Words Have Wings

One of the most exciting parts about being an author is that your life is full of surprises. Your words have wings. You never really know where your books are going, who is reading them, and whose lives they are changing.

In 1978 I published a picture book with Pantheon called Why Worry? It was a delicate little story about two friends, a cricket and a grasshopper, who go off on an adventure in a balloon. The cricket always worries; the grasshopper never does. The point of the story is that we can’t really change the events of our lives, but we can control how we react to them. You have a choice. Life can be dark and threatening or a glorious adventure.

(If you see it as dark and threatening, you should probably write YA. Those of us who write for younger children tend to be more optimistic because our readers are more optimistic.)

The book came and went. I think it was out-of-print within a couple of years. I moved on. Good job. I did my best. On to the next.

Twenty-five years later I received a letter from a children’s hospital in New Jersey. The hospital treats  children with chronic diseases. Most of the children who enter the hospital won’t leave it. This is real sorrow and fear for them and their families. It’s altogether different from the imaginary terrors of storybooks.

The nurse wrote to ask if I had another copy of Why Worry? It had been on the shelf in the hospital library all these years. It was one of the most popular and important books they had. So many children found hope and inspiration from it when they needed courage most. They had no trouble understanding the message. What you’re going through is real. It isn’t going to go away. What you can decide is how you will react to it. So many children chose to be grasshoppers. When one of their friends felt depressed, they would say, “Don’t be a Cricket!” They pulled each other through, the way Grasshopper helped Cricket.

Then one day, the nurse told me, the book disappeared. They weren’t able to find another one anywhere.

I wanted to help, but I only had two copies of the book myself. I suggested she go online or write to Powell’s bookstore in Portland. I signed a number of copies when the book came out. One might have ended up in Powell’s.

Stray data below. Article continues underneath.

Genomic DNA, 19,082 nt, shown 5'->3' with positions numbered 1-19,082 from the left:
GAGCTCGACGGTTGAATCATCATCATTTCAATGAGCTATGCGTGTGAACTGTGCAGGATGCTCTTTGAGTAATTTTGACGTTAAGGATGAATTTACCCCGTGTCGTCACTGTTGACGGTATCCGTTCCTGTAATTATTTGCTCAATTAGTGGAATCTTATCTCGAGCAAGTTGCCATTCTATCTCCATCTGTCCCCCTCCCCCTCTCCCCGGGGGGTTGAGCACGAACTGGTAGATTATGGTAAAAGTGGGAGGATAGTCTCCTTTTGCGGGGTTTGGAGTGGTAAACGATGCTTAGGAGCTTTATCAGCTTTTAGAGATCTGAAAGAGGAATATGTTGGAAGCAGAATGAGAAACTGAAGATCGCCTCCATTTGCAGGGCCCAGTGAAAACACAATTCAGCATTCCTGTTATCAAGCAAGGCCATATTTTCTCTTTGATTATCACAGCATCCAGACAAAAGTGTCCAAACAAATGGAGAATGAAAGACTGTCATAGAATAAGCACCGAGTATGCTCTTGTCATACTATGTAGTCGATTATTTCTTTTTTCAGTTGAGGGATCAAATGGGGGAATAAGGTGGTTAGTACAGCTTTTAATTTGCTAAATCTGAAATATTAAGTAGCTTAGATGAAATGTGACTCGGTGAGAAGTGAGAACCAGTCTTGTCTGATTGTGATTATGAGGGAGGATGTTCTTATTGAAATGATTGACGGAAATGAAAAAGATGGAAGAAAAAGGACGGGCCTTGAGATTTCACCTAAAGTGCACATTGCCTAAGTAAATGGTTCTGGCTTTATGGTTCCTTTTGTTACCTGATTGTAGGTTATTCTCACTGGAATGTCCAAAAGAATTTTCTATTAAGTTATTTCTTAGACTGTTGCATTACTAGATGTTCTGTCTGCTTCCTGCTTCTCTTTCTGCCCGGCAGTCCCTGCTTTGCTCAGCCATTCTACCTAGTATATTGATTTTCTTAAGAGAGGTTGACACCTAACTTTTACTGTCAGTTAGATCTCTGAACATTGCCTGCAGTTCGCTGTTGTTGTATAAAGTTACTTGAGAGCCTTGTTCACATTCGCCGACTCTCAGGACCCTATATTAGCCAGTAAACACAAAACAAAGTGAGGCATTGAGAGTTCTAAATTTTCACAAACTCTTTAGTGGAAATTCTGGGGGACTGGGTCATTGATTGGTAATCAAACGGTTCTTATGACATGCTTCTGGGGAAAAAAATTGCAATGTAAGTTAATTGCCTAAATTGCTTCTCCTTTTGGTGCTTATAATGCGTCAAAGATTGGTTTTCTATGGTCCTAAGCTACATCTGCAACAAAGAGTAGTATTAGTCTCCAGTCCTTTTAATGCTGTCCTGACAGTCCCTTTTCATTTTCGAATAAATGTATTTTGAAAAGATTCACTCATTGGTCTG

The nurse thanked me for my help. I don’t know if she found another copy. I hope she did. In any case, that book taught me a lesson. I thought it was a failure and wrote it off. Yet here it was, quietly doing its work for decades with the children who needed it most. I’d say that a book that could accomplish that was a good bit of writing. Success doesn’t always come with a gold seal to put on the cover.

The reason I’m writing about this incident is because something similar happened yesterday. I received an email from Harry Harrison, a teacher in Australia, writing to thank me for writing the text for The McElderry Book of Greek Myths. My approach to those classic tales was just what he needed for his primary school class.

You can read Harry’s email. He gave me permission to post it on my blog:

Comments: Hi Eric,

I am a Prep-Grade 2 teacher at Spensley Street Primary School in Melbourne,
Australia.

I’m writing to praise and thank you for your work on the McElderry Book of
Greek Myths.  I used it as a ‘core text’ during last term’s work on ancient
Greece.  For my children’s age group, I thought your retellings were spot
on.  I liked the retell of Pandora, for example, with the misogyny
forgotten.  And I liked the retelling of Persephone and Hades so much that
we used a nearby public ampitheatre and staged the story – your version – as
a 4 act greek play complete with masks and musical chorus!

You can imagine it was a great activity for the kids!

I have contacted Pep Monserrat already to thank him as the ‘production
design’ was based on his excellent illustrations.  I’ve a couple of extra
shots of the actors and their masks to send you should you be interested but
can’t attach them here.  Just reply if you’d like a little extra evidence of
how your storytelling has travelled the world inspiring people like me and
the 50-odd kids in our classes (and hopefully it’ll be something they
remember for  a long long time).  As I wrote to Pep, the ideas are seeds
scattered to the wind.  It’s amazing to consider where they eventually take
root.

Cheers

Harry Harrison.

Harry must be a fine writer himself. I love this sentence: “Ideas are seeds, scattered to the wind. It’s amazing to consider where they eventually take root.”

Sometimes as far away as Australia.

Harry sent me two photographs of the children in the amphitheater, ready to perform Persephone and Hades. Could anything be more wonderful than this?

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